You know the old saying: You attract far fewer ants with urine than Mellow Yellow. Particularly when it's aimed at your face:
The amount of insurance companies participating in ObamaCare has declined by more than 25% since 2013, according to a new report.'
A Heritage Foundation analysis found that 287 insurance companies are doing business on the Obamacare [cartel] in 2016. Shortly before the [Una]ffordable Care Act went into effect three years ago, that number was at 395 — amounting to a 27% drop.
Last year, there were 307 health insurance companies offering plans on the [cartel]s.
The Heritage Foundation data also shows that twenty-two States plus the District of Columbia have fewer health insurance companies on their exchanges this year compared to last year, as opposed to the ten States that have more.
Forty-five insurers left State [cartel]s after 2015 and twenty-five entered the [cartel]s, hence the difference of twenty between 2015 and 2016. Of those forty-five companies who departed the [cartel]s, thirty-one exited voluntarily, according to the Heritage Foundation.
Private health insurance carriers were all gung-ho about ObamaCare because they were promised by The One that the government would cover all their massive losses from the program through the "risk corridor" scheme. When the GOP quietly abolished that corrupt angle (thank you, Senator Rubio), private health insurance carriers had much less incentive to participate in the cartels, and they are steadily bailing out of it, and will continue to do so until, barring the feds fascistically forcing them back in, none are left.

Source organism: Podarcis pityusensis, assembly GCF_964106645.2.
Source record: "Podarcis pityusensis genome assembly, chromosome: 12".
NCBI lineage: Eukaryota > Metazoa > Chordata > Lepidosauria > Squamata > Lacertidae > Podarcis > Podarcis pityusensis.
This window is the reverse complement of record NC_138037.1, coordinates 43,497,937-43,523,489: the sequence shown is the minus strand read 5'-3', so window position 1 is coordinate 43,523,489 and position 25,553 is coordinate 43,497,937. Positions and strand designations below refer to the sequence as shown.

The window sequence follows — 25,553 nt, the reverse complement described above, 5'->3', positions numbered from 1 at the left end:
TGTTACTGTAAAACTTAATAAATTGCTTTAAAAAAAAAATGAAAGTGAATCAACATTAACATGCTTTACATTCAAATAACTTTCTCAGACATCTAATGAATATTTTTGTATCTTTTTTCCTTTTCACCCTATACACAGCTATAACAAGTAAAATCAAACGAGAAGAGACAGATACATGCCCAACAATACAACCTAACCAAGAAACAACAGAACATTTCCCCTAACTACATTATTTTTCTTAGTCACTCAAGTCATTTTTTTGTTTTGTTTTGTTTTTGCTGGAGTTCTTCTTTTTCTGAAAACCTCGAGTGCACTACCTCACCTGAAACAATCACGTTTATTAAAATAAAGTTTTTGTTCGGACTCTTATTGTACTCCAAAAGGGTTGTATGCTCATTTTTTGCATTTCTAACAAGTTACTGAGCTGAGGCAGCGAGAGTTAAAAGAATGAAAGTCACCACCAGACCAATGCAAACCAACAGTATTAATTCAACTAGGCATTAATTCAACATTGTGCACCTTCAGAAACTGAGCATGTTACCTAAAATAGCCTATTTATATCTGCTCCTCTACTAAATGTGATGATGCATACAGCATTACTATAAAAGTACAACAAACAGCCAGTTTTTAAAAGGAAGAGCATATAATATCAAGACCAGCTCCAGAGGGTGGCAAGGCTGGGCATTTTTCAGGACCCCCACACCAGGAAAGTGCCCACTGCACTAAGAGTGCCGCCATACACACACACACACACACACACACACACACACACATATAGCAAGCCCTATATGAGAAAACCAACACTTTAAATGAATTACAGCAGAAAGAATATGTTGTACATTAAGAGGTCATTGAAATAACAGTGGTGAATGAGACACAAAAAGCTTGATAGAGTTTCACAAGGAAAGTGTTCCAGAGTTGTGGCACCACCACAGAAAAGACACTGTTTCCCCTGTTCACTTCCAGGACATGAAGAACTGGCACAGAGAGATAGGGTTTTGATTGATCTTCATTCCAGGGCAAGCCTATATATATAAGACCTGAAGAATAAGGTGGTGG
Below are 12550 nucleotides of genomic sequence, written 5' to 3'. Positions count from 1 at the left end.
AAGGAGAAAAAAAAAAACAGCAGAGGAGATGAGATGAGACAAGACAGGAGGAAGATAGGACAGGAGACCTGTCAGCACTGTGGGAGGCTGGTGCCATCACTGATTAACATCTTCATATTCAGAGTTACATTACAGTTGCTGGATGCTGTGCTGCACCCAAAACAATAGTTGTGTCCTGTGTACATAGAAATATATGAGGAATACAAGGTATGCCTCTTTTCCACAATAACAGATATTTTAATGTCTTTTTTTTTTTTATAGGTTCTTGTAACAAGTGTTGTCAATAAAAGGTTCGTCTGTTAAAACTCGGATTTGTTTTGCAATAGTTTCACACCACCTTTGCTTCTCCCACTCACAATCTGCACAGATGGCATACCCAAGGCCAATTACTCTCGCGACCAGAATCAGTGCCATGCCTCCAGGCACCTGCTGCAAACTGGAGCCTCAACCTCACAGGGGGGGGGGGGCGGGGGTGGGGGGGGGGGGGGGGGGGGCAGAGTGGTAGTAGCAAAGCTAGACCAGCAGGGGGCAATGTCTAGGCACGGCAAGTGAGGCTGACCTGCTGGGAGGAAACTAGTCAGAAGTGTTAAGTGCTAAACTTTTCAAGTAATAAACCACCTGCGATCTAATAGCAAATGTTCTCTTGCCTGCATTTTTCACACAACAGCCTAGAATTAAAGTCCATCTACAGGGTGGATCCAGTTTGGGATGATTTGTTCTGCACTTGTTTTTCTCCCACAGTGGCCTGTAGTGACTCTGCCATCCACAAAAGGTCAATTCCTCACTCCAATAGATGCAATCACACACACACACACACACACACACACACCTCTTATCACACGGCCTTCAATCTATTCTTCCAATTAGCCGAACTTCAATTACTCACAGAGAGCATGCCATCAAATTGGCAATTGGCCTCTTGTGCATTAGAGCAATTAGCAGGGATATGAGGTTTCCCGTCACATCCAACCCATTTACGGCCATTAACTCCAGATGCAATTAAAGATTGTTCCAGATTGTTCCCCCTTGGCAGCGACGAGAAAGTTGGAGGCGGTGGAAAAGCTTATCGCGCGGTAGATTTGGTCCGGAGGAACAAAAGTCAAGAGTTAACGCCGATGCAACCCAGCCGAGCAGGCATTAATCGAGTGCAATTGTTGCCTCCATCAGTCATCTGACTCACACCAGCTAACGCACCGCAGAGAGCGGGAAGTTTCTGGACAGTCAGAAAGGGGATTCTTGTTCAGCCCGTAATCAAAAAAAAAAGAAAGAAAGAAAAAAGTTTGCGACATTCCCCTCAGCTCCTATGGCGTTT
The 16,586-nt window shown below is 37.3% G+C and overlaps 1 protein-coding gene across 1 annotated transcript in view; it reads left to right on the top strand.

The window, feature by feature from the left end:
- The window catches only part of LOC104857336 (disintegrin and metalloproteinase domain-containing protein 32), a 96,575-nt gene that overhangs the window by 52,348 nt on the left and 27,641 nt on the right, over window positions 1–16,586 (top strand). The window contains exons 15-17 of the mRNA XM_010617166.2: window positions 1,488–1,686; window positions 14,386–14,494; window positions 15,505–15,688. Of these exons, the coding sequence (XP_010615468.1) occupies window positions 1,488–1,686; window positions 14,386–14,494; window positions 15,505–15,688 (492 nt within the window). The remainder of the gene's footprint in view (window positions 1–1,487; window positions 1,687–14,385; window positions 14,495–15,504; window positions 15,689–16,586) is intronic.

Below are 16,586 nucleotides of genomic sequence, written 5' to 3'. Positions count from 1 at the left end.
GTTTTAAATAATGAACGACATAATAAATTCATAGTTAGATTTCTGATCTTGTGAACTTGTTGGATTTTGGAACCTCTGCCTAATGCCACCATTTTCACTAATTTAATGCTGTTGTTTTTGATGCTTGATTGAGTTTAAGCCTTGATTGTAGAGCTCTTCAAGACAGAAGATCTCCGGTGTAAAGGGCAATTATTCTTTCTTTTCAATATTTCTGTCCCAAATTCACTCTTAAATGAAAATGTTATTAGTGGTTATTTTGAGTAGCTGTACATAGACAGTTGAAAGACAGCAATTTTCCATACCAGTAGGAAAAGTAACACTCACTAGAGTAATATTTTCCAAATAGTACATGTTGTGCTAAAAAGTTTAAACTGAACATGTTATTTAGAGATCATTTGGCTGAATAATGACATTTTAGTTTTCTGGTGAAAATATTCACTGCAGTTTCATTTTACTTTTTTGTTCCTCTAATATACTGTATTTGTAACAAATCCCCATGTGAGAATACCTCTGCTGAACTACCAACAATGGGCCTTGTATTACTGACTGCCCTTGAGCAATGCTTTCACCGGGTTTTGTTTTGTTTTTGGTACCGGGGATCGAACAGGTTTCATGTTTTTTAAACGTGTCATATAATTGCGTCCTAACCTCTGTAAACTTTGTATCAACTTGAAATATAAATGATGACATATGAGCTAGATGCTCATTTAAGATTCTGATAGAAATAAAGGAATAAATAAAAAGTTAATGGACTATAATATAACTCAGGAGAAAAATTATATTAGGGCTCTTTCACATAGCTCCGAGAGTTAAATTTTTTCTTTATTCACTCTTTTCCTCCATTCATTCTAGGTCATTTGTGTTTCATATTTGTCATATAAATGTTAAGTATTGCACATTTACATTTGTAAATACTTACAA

One company is taking a Trumpie tack and simply suing the Regime for their back-taxpayer boodle:
Insurer Highmark Inc. has filed suit against the federal government, saying it owes the company almost $223 million under the [Una]ffordable Care Act program's "risk corridors," which are set in place to limit the risks undertaken by companies taking part in ObamaCare marketplaces.
"All we're asking is for the federal government to do what they promised," Highmark Health chief executive, David Holmberg, told the Wall Street Journal. [emphasis added]
Is that all? THIS federal government? Seriously?
Lotsa luck, Highmark. I hope you're heading for the exits at the same time, because cutting your losses is the best you're going to do.